1. Give Your Relationship A Chance

When your relationship starts to feel difficult or when you start to feel challenged, instead of looking for an escape route you can try to change the way you’re looking at the problem.

I think the key is to learn to give your relationship a chance. 

And to accept that it’s quite normal in relationships to argue or disagree. Arguing with your partner doesn’t mean your relationship is bad, it simply means you have a difference of opinion.

Remember you are two individuals coming together with different life experiences and expectations, so it’s unrealistic to imagine you’ll see eye to eye on everything.

So instead of looking at your partners and thinking there’s something wrong with them, you can try to turn this on its head and instead look at yourself as the potential problem.

It’s so easy to blame your partner, isn’t it? But not so easy to see that perhaps you also have some part to play in creating the problems.

When you can stop blaming your partner and can begin to look to yourself, you’ll see that in fact your irritation, upset, anger or whatever it is you feel, has a route cause.

And this route cause, for the most part, has nothing at all to do with your partner and everything to do with you.

Seeing this is the key to harmony in relationships and requires your willingness to do the work required. 

2. Learn To Put Aside Your Ego

Many of the problems you face in your relationships boil down to your ego. Often times your ego get in the way and cause you to fight unnecessary battles with your partner.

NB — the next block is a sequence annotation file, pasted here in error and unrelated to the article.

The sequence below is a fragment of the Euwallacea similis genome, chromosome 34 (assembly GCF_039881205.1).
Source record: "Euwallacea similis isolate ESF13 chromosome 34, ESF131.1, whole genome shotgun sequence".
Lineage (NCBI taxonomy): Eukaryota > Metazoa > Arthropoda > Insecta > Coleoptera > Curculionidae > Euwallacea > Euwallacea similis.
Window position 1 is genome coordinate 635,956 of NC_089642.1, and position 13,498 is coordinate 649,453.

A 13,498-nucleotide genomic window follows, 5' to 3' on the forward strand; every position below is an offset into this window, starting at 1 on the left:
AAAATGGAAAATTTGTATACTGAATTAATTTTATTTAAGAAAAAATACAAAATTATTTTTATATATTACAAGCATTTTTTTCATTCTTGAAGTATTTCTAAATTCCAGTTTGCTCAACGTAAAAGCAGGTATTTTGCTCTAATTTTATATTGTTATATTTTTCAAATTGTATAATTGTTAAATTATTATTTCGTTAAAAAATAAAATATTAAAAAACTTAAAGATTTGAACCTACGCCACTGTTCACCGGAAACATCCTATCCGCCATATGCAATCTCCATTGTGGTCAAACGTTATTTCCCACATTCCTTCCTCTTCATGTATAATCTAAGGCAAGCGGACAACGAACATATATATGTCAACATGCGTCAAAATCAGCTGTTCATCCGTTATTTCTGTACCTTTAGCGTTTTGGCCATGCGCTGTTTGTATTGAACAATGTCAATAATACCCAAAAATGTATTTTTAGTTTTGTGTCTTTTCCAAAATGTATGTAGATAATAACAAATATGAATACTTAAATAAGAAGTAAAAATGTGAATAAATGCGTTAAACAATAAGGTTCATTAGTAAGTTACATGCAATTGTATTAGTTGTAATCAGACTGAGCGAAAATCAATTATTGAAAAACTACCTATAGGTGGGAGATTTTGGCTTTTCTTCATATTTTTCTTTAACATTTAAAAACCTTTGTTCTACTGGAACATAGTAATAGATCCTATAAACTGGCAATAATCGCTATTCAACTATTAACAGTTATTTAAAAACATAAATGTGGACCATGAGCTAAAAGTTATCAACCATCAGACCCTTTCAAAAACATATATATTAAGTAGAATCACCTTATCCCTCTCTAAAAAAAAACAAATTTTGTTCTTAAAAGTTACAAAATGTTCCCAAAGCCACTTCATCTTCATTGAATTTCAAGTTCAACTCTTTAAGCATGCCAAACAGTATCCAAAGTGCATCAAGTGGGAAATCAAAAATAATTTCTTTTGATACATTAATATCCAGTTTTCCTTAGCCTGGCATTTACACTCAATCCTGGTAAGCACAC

The aim here is to learn to see the challenges you face with your partner, not as a battle to be won but rather as a route to seeing then confronting your ego play.

Two essential factors that can increase harmony in your relationship is realising it’s ok to be wrong and it’s also ok to lose. Learning to see these as positives rather than negatives is freedom.

The victory you gain is in allowing yourself to back down in a conflict even when you know you are right. This is difficult I know, but the secret is to understand that you may lose the fight but you’ll attain much more mastery over your ego.

And the more you can put aside your egos the more harmonious your relationships will be, which is what we all want isn’t it?

3. Realise The Grass Isn’t Greener

When you’re having difficulties in your relationships, the grass can appear greener when you’re comparing your relationship with your friends. 

However, the reality is, the grass isn’t any greener in other relationships, it just appears that way from where you’re standing.

Be assured that you’re not alone in your relationship problems, every relationship goes through difficulties at one point or another.

But every successful relationship can only be so, with continuous work.

So, when you see the challenges you face in your relationships as a means to develop your patience and acceptance not just with your partner but also with yourself, your relationships blossom, flourish and stand the test of time.